Detox Cleansing Without Cravings or Fat Rebound

Categories: Beet Reporter
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Now that the holidays are over and the smorgasbord of sugar cookies, fatty meats, cheese plates and cocktails of all kinds has come to a halt, many feel like such lard-asses that their instinct is to embark on a sudden and drastic plan of deprivation.

Their New Year's resolutions to counterbalance the havoc they've wrought on their organs and figures throughout these months make perfect sense, but experts like Alina Zhukovskaya, who is the Detox Specialist and Raw Food Guru at OnJuice (a new organic juice home-delivery service launched by Boca-based DeliverLean), caution that it's better to ease into a juice cleanse rather than fall straight off a cliff of greasy pastries into a stream of raw bok choy juice. (Trust me; she's right. I've tried doing juice fasts without planning a gradual separation from or return to solid foods, and the result was a maniacal post-fast food binge that left my stomach protruding like a watermelon from underneath my rib cage.)

Zhukovskaya practices what she preaches. Having imbibed a few too many flutes of champagne on New Year's Eve, she's about to embark on a juice cleanse of her own, but not before she readies her system for the purification process.

"It's all about balance. Have a good time and then get back on the healthy wagon and feel good again," Zhukovskaya said. And the amount of time you've spent "having a good time" can help to determine how long it will take to straighten yourself out.

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Camille Lamb
Alina Zhukovskaya of OnJuice
"Sex & the City came up in my head, when Charlotte said 'It takes half the time you've spent in a relationship to get over the person.' It's similar with cleansing. The detoxing process takes time, in relation to how much you indulged. People who only indulged one night, it's not a big deal. One day of juicing will do the trick. But if you indulged from Thanksgiving to New Year's, it's going to take longer than 24 hours," Zhukovskaya said. Easing into a cleanse, rather than diving in, can also help you avoid the irritability and intense withdrawal headaches that are often associated with juice fasts.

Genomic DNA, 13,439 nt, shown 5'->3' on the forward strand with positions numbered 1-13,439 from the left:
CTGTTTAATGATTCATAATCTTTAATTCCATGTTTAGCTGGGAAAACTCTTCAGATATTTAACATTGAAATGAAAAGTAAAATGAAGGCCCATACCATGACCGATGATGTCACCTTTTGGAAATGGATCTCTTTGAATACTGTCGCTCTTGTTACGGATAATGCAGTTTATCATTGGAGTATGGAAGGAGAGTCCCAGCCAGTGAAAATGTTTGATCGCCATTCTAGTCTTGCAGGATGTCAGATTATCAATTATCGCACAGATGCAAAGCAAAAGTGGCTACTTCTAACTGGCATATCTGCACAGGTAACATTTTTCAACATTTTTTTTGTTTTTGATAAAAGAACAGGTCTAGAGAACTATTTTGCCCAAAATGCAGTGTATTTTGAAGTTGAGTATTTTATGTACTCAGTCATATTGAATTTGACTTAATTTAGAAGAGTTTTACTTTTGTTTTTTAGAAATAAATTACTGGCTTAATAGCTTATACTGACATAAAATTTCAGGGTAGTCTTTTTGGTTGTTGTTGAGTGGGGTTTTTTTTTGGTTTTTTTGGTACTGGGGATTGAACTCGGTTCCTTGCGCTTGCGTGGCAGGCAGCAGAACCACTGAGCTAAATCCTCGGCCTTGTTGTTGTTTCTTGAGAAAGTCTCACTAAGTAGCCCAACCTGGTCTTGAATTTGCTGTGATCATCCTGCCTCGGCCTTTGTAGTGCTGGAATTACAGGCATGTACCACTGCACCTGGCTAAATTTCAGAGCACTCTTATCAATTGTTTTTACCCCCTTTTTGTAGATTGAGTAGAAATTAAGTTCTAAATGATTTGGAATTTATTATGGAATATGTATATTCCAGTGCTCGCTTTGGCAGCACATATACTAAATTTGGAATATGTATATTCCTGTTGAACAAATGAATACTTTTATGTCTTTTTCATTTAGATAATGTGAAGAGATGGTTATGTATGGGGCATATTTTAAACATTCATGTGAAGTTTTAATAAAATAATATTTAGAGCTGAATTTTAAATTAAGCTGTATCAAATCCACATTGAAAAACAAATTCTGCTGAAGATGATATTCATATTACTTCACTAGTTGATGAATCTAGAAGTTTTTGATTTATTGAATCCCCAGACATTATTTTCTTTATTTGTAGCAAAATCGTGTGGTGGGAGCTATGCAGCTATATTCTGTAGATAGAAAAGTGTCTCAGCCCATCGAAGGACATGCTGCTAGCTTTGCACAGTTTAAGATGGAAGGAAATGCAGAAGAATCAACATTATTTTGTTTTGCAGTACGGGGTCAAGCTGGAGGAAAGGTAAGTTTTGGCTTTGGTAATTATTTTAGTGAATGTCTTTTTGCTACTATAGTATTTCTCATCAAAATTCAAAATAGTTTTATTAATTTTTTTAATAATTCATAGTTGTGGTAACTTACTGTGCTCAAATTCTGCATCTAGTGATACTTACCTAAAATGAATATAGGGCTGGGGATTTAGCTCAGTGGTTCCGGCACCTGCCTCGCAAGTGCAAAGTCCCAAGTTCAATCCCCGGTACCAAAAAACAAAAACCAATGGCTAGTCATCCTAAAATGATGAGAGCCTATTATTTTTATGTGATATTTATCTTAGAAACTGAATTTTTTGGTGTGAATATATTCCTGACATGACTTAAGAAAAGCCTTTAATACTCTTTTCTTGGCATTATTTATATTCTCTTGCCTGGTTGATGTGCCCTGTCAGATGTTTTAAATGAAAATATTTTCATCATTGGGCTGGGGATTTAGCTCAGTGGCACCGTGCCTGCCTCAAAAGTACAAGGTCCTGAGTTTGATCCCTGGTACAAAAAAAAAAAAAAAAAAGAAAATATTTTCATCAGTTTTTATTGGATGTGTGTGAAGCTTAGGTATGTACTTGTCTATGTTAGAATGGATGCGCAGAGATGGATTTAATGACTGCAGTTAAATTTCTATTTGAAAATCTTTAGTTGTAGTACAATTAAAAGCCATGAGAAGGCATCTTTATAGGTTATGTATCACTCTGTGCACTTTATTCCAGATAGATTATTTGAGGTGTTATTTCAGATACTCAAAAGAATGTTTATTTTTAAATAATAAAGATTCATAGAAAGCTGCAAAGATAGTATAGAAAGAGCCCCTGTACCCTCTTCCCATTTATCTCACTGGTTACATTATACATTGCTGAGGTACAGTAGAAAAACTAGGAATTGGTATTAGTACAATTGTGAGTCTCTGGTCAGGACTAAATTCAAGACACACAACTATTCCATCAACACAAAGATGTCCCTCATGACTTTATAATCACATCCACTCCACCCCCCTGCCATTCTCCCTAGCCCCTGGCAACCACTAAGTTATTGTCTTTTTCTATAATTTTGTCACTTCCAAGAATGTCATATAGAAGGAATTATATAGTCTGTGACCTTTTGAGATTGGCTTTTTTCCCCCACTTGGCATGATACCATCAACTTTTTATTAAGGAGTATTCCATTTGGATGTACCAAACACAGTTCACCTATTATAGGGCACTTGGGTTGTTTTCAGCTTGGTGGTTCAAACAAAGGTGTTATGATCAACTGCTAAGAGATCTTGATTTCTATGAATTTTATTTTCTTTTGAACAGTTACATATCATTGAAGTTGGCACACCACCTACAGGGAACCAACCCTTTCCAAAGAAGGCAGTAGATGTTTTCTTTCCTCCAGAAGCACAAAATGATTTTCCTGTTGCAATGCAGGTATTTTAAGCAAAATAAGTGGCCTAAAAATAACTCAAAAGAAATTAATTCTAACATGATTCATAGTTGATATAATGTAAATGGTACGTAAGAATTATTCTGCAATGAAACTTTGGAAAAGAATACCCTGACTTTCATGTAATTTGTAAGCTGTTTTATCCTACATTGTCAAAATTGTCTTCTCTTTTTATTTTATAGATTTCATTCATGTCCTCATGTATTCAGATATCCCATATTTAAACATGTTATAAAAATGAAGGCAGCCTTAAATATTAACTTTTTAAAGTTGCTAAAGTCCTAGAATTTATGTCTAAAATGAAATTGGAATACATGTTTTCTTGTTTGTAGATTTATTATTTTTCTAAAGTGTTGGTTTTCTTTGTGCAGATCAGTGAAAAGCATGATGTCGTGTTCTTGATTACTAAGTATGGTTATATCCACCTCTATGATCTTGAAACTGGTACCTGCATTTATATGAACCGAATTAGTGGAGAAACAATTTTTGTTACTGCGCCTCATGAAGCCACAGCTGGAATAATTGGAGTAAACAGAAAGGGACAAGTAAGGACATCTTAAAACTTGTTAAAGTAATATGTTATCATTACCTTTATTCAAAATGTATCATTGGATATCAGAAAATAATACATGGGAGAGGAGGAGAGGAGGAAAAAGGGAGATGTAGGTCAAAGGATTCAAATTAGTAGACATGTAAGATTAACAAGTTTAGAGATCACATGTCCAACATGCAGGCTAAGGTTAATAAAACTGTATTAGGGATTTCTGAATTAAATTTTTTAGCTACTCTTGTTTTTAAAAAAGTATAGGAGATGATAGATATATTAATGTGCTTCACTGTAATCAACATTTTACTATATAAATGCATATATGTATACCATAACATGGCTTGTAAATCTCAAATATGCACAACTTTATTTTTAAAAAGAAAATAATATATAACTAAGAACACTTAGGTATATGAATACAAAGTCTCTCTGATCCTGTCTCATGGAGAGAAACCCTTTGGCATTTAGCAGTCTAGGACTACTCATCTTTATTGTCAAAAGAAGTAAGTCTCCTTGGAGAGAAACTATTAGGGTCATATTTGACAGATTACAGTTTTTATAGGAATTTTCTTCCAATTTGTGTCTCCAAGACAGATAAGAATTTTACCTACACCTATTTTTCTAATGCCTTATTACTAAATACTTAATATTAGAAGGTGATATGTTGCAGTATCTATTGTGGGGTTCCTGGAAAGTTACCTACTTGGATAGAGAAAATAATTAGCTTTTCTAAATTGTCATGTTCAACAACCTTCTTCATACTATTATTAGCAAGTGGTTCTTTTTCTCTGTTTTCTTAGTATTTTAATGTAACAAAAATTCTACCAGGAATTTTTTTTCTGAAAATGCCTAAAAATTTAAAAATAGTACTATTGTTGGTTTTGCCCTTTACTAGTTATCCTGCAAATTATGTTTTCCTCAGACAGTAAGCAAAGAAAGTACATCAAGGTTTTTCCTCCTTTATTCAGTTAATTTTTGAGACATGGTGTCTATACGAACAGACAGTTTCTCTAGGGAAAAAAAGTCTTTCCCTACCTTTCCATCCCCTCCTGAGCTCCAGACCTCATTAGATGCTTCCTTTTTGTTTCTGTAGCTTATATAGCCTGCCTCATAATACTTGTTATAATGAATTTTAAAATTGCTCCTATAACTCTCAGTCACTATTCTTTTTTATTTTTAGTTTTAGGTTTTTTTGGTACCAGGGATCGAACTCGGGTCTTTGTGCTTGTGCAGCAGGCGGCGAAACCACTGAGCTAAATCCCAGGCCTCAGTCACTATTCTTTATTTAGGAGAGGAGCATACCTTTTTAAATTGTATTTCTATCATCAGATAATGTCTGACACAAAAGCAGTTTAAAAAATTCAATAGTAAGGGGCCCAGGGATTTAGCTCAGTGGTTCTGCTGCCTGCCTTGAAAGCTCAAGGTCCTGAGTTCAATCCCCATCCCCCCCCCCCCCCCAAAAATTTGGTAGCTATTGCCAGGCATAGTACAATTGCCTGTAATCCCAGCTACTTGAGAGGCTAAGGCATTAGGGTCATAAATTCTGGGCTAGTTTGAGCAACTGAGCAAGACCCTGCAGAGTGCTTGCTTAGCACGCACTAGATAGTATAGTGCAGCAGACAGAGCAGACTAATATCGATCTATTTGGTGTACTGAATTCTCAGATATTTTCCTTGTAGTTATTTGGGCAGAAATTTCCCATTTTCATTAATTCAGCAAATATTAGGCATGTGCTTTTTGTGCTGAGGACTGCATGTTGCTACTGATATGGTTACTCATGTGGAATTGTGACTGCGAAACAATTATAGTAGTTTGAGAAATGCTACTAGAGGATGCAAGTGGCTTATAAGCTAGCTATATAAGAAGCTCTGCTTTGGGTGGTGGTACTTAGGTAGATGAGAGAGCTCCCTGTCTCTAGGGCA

The formula that she recommends for cleansing begins with your making a list of healthy foods that you actually enjoy, and then making them the primary foods in your diet. "Start slow. That way, on day one [of holiday recovery], you're not thinking 'Oh my God, I have to go on a diet now,' but instead you're eating things you really like that happen to be healthy as well." By healthy foods, she means plant-based and whole options, like vegetables, fruits, brown rice, soups, quinoa, oats, almond milk, moderate helpings of raw nuts and seeds, and the like. "Increase the amount of lighter plant-based foods day by day until it's all plant-based," Zhukovskaya said.

The next step is to transition to eating all raw foods. "Eat fruit for breakfast, salad for lunch, and maybe cooked vegetables for dinner. Then slowly take that to just raw foods for breakfast lunch and dinner, adding raw vegetable and fruit juices as well to make sure you're getting your nutrition in, and also to curb cravings for those unhealthy foods that you just stopped eating." She explained that kale and other vegetable juices help your tastebuds, which may have become saturated with fatty and sugary tastes during the holiday season, to reset more quickly.

The third step is to begin eating all blended foods. "Have smoothies for breakfast, lunch, and dinner. And if you want to take it a step further before moving into the all juice-cleanse, you do a juice for breakfast and then a smoothie for lunch and a smoothie for dinner," Zhukovskaya said.

These slow steps will ultimately ease the detoxer into the all-juice cleansing phase of the detox program. (Check back tomorrow for tips specifically aimed at helping you through this most restrictive part of the detox process.)

Whether you choose to undergo a three-day, five-day, weeklong or month-long all-juice cleanse, Zhukovskaya advises that the transition period from juice to solid food should be as slow and careful as the transition from solid food to juice was. "I recommend introducing the solid food in blended form, adding one smoothie, then two smoothies, then three, and then solid raw food, and then finally cooked food a couple days later," Zhukovskaya said. Following this gentle ease-in, ease-out plan will ensure that you achieve long-lasting results from your cleanse, shedding holiday bloat and fat without feeling starved, shocked, or tempted to relapse on junk food when your juice fast concludes.

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